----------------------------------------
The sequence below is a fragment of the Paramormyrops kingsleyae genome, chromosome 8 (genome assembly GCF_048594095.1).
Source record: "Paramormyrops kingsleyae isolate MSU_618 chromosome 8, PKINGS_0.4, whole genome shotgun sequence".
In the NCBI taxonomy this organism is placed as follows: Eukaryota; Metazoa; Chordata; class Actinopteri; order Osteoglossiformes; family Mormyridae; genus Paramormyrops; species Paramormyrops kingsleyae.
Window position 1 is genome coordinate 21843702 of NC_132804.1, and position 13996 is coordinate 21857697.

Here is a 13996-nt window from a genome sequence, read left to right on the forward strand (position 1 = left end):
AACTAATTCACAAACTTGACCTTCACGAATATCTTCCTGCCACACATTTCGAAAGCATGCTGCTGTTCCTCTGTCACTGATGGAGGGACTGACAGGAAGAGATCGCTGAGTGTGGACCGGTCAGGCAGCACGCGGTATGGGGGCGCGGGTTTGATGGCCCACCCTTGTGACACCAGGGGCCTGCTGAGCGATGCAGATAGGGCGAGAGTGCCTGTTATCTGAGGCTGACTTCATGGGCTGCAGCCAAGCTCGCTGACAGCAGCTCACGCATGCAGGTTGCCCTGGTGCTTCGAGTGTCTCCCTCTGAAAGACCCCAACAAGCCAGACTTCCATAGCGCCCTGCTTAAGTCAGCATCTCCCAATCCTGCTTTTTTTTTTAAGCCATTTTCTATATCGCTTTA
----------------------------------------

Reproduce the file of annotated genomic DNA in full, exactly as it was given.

The sequence below is a fragment of the Paramormyrops kingsleyae genome, chromosome 8 (genome assembly GCF_048594095.1).
Source record: "Paramormyrops kingsleyae isolate MSU_618 chromosome 8, PKINGS_0.4, whole genome shotgun sequence".
In the NCBI taxonomy this organism is placed as follows: Eukaryota; Metazoa; Chordata; class Actinopteri; order Osteoglossiformes; family Mormyridae; genus Paramormyrops; species Paramormyrops kingsleyae.
Window position 1 is genome coordinate 21843702 of NC_132804.1, and position 13996 is coordinate 21857697.

Here is a 13996-nt window from a genome sequence, read left to right on the forward strand (position 1 = left end):
AACTAATTCACAAACTTGACCTTCACGAATATCTTCCTGCCACACATTTCGAAAGCATGCTGCTGTTCCTCTGTCACTGATGGAGGGACTGACAGGAAGAGATCGCTGAGTGTGGACCGGTCAGGCAGCACGCGGTATGGGGGCGCGGGTTTGATGGCCCACCCTTGTGACACCAGGGGCCTGCTGAGCGATGCAGATAGGGCGAGAGTGCCTGTTATCTGAGGCTGACTTCATGGGCTGCAGCCAAGCTCGCTGACAGCAGCTCACGCATGCAGGTTGCCCTGGTGCTTCGAGTGTCTCCCTCTGAAAGACCCCAACAAGCCAGACTTCCATAGCGCCCTGCTTAAGTCAGCATCTCCCAATCCTGCTTTTTTTTTTAAGCCATTTTCTATATCGCTTTA